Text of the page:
The political nature of this debate is also underscored by the date of the press release: April 2019 was in the middle of the intensively fought campaign for the European Parliament elections, and as the Spitzenkandidat of the European Socialists, Mr. Timmermans took an active part. His press release, communicated as Vice-President of the European Commission, could be seen as campaigning and as such a political message was formulated. The controversy is exacerbated by the fact that Commissioners are required to delineate their public messaging as officers of the EU from their campaign messaging as political actors; a principle Mr. Timmermans failed to adhere to in this particular case.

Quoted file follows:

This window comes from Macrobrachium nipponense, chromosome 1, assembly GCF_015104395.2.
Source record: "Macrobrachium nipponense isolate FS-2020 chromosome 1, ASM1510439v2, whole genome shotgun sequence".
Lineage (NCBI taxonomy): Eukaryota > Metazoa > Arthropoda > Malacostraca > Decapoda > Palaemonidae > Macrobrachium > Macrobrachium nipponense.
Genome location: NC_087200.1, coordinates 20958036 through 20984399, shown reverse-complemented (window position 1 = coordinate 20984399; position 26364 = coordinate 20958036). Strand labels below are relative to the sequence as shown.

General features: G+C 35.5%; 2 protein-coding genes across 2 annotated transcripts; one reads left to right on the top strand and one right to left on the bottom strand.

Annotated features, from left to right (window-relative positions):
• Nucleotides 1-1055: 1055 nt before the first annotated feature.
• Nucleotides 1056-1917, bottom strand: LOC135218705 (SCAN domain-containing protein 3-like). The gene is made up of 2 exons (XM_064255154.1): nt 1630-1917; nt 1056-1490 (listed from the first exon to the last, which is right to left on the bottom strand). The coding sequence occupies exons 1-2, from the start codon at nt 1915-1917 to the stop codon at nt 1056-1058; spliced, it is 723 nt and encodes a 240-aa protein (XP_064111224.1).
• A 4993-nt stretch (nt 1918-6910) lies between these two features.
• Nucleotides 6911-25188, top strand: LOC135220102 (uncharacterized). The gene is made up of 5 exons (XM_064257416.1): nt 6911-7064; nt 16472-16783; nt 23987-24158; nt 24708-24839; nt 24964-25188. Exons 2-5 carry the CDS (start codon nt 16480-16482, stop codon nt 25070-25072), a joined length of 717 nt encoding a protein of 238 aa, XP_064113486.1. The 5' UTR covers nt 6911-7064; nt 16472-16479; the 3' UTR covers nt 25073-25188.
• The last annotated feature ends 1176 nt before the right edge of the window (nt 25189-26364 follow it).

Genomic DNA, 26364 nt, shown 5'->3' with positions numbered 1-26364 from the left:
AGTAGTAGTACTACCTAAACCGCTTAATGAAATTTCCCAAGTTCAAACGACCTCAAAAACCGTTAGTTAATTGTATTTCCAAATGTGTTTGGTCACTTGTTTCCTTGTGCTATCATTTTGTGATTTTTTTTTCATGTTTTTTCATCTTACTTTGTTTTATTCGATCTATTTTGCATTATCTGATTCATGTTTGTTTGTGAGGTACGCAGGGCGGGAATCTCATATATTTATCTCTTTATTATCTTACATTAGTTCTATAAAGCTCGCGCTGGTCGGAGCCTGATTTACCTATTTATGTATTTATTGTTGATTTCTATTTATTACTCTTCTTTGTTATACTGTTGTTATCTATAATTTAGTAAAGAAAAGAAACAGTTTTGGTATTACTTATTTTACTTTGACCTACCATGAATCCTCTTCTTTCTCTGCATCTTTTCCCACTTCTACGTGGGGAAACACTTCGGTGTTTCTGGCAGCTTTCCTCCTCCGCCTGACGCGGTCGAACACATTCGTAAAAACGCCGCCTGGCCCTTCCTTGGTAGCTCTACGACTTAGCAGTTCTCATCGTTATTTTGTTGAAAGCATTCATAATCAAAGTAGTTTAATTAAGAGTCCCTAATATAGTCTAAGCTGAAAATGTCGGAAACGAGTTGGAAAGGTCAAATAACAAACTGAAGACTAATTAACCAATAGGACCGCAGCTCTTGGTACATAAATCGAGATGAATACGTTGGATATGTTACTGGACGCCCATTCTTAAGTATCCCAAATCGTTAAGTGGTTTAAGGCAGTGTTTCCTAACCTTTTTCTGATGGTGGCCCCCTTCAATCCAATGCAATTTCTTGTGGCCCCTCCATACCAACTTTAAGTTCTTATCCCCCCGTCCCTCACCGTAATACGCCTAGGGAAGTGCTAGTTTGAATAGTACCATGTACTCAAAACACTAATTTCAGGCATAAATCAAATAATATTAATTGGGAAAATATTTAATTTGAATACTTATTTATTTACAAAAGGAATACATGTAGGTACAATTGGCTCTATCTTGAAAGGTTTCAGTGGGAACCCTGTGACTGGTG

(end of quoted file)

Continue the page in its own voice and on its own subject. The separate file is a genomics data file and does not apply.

A further evidence for the political nature of the debate is that the values enumerated in Article 2: respect for human dignity, freedom, democracy, equality, the rule of law and respect for human rights are not properly defined or endowed with legal, normative substance; no other source of law pertaining to these terms can be identified. An earlier Communication from the Commission – referred to by the present one – makes an attempt at defining the precise nature of the rule of law, referencing the case law of the Court of Justices of the EU and the European Court of Human Rights as well as documentation provided by the Council of Europe. Thus, the Communication enumerates the following principles as forming the basis of the rule of law: legality, legal certainty, the prohibition of arbitrariness of the executive power, independent and impartial courts, effective judicial review and equality before the law. These principles, however, are no less abstract. Therefore, the values enumerated in Article 2 are political and philosophical categories in need of proper legal definition. It also follows that these values might be co-opted by ideologies and burdened with political content resulting in the prospect of becoming compulsory benchmarks for the Member States, shaped by the prevailing ideological winds.